Talks in Ecuador to end Indigenous protests

·2-min read

Ecuador's president met a small group of Indigenous leaders Friday for talks seeking to end countrywide fuel price protests that surrounded the capital Quito with road blockades for a fifth day.

As the talks were under way at the presidential palace, black smoke from burning tires rose from a road to the Quito international airport, which operated as usual despite the demonstrations.

Indigenous people, who make up over a million of Ecuador's 17.7 million inhabitants, embarked on an open-ended anti-government protest Monday that has since been joined by students, workers and other discontented groups.

Oil producer Ecuador has been hit by rising inflation, unemployment and poverty exacerbated by the coronavirus pandemic.

"Without dialogue there is no way out," Orlando Tipan, leader of the Unoric Indigenous group, said after talks with President Guillermo Lasso, a rightwing ex-banker who took office a year ago.

He did not say what, if anything, the talks had achieved.

"We don’t want bloodshed, more vandalism, more violence. Ecuador is a country of peace," added Unoric secretary Cesar Perez.

- Rotting flowers -

The powerful Confederation of Indigenous Nationalities of Ecuador (Conaie), which called the protests, has said it would maintain the blockades until the government meets a list of 10 demands.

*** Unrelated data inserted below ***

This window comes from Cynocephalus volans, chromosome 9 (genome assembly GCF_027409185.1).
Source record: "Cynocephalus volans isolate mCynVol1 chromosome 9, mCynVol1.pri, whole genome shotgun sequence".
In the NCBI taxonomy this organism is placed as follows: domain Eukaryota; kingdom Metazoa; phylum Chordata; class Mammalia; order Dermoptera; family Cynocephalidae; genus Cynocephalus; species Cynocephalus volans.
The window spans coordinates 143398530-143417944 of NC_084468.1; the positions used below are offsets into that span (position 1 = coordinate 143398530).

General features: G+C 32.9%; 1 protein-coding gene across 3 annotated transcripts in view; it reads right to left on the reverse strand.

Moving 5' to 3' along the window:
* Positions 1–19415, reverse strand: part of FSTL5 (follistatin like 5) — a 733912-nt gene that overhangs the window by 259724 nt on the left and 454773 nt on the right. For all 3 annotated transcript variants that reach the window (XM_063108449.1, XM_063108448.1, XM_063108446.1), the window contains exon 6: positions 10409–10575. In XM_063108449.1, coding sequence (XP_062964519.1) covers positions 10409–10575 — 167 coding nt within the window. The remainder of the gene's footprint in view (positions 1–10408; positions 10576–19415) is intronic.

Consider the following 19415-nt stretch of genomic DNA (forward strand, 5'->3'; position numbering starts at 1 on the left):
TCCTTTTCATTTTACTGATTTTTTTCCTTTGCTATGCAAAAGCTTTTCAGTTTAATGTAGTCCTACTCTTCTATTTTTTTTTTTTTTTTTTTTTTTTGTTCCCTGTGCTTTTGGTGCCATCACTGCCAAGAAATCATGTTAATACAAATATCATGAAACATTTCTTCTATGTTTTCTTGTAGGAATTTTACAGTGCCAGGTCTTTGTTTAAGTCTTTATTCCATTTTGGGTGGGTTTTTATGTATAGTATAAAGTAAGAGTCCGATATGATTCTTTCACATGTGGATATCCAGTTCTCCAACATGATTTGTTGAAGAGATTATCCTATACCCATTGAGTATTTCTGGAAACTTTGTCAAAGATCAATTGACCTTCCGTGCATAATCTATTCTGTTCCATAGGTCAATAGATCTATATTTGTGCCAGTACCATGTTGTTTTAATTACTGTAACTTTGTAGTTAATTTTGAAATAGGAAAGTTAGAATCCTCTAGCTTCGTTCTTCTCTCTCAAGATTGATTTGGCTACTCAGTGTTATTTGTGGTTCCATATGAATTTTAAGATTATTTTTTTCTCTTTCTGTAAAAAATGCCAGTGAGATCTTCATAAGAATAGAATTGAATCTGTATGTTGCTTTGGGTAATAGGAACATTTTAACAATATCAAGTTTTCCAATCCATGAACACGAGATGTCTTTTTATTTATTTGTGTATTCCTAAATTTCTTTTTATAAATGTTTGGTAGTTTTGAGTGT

Fuel prices in Ecuador have risen sharply since 2020, almost doubling for diesel from $1 to $1.90 per gallon (3.8 liters) and rising from $1.75 to $2.55 for petrol.

Conaie wants the price reduced to $1.50 for diesel and $2.10 for petrol, a demand the government has so far rejected.

Conaie is credited with helping topple three Ecuadoran presidents between 1997 and 2005.

Its other demands include food price controls and renegotiating the personal bank loans of some four million families.

Lasso was due later Friday to meet mayors and provincial governors to discuss the situation.

The country's production ministry said the protests have cost some $50 million in losses.

Producers of flowers, one of Ecuador's main exports, complained Friday that due to the roadblocks, their wares were rotting.

Ten soldiers and eight police members have been injured in clashes over the past five days, and 29 protesters arrested, according to official data.

For their part, the protesters claim 14 among them have been wounded.

A march by students and workers in the capital Thursday deteriorated into confrontation, with protesters throwing stones at police who responded with tear gas.

In 2019, Conaie-led protests resulted in 11 deaths and forced then-president Lenin Moreno to abandon plans to eliminate fuel subsidies.


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